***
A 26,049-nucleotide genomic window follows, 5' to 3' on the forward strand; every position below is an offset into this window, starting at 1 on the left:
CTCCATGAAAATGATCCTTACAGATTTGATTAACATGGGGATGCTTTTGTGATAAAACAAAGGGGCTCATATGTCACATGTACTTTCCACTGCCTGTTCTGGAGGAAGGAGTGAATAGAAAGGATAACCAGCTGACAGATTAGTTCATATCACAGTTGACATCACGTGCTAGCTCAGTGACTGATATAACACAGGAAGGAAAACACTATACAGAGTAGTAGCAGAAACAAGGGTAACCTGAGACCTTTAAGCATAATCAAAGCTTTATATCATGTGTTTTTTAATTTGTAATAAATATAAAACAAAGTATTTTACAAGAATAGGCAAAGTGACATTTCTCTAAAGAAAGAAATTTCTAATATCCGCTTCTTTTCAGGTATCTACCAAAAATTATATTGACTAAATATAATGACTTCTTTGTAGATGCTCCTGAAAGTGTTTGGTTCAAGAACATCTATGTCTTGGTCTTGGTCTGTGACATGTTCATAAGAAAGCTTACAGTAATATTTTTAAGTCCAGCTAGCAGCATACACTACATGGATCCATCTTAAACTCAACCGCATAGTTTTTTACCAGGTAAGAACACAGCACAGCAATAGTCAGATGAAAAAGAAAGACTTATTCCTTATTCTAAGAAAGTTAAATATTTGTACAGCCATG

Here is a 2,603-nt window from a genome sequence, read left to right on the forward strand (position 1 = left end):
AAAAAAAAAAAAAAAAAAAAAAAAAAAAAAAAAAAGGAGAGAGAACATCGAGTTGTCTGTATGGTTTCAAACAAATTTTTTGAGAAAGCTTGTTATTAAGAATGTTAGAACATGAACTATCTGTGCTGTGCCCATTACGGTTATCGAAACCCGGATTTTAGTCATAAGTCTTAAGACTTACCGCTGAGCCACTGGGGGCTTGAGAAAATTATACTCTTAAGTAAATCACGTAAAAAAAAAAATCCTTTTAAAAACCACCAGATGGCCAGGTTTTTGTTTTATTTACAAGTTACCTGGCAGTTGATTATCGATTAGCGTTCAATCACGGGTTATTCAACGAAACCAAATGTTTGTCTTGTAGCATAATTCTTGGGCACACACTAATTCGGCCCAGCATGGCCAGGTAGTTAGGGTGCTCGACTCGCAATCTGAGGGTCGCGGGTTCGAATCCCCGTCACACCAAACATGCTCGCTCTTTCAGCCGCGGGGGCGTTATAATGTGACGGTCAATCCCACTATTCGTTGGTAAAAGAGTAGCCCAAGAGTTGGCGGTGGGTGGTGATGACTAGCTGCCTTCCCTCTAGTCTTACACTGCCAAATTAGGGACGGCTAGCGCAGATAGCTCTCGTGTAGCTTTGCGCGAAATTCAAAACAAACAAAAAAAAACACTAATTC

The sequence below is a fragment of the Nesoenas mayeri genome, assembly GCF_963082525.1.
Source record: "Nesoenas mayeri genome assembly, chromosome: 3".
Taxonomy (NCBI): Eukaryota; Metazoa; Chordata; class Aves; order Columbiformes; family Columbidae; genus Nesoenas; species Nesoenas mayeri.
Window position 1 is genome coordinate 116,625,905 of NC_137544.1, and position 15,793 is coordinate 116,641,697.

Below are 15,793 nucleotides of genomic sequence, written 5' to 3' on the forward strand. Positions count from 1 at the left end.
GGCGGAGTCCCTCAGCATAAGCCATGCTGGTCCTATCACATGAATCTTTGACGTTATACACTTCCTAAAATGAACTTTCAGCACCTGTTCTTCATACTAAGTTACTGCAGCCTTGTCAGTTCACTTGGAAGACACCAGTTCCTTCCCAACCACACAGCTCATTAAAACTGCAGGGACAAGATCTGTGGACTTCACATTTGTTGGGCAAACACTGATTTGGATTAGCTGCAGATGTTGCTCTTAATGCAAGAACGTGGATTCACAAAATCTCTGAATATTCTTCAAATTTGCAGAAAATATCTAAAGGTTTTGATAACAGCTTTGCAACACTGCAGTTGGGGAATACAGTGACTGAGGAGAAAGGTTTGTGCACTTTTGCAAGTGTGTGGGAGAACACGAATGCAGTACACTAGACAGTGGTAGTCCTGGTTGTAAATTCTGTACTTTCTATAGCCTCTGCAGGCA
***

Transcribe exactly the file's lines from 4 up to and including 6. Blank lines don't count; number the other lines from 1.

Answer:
AAAAAAAAAAAAAAAAAAAAAAAAAAAAAAAAAAAGGAGAGAGAACATCGAGTTGTCTGTATGGTTTCAAACAAATTTTTTGAGAAAGCTTGTTATTAAGAATGTTAGAACATGAACTATCTGTGCTGTGCCCATTACGGTTATCGAAACCCGGATTTTAGTCATAAGTCTTAAGACTTACCGCTGAGCCACTGGGGGCTTGAGAAAATTATACTCTTAAGTAAATCACGTAAAAAAAAAAATCCTTTTAAAAACCACCAGATGGCCAGGTTTTTGTTTTATTTACAAGTTACCTGGCAGTTGATTATCGATTAGCGTTCAATCACGGGTTATTCAACGAAACCAAATGTTTGTCTTGTAGCATAATTCTTGGGCACACACTAATTCGGCCCAGCATGGCCAGGTAGTTAGGGTGCTCGACTCGCAATCTGAGGGTCGCGGGTTCGAATCCCCGTCACACCAAACATGCTCGCTCTTTCAGCCGCGGGGGCGTTATAATGTGACGGTCAATCCCACTATTCGTTGGTAAAAGAGTAGCCCAAGAGTTGGCGGTGGGTGGTGATGACTAGCTGCCTTCCCTCTAGTCTTACACTGCCAAATTAGGGACGGCTAGCGCAGATAGCTCTCGTGTAGCTTTGCGCGAAATTCAAAACAAACAAAAAAAAACACTAATTC

The sequence below is a fragment of the Nesoenas mayeri genome, assembly GCF_963082525.1.
Source record: "Nesoenas mayeri genome assembly, chromosome: 3".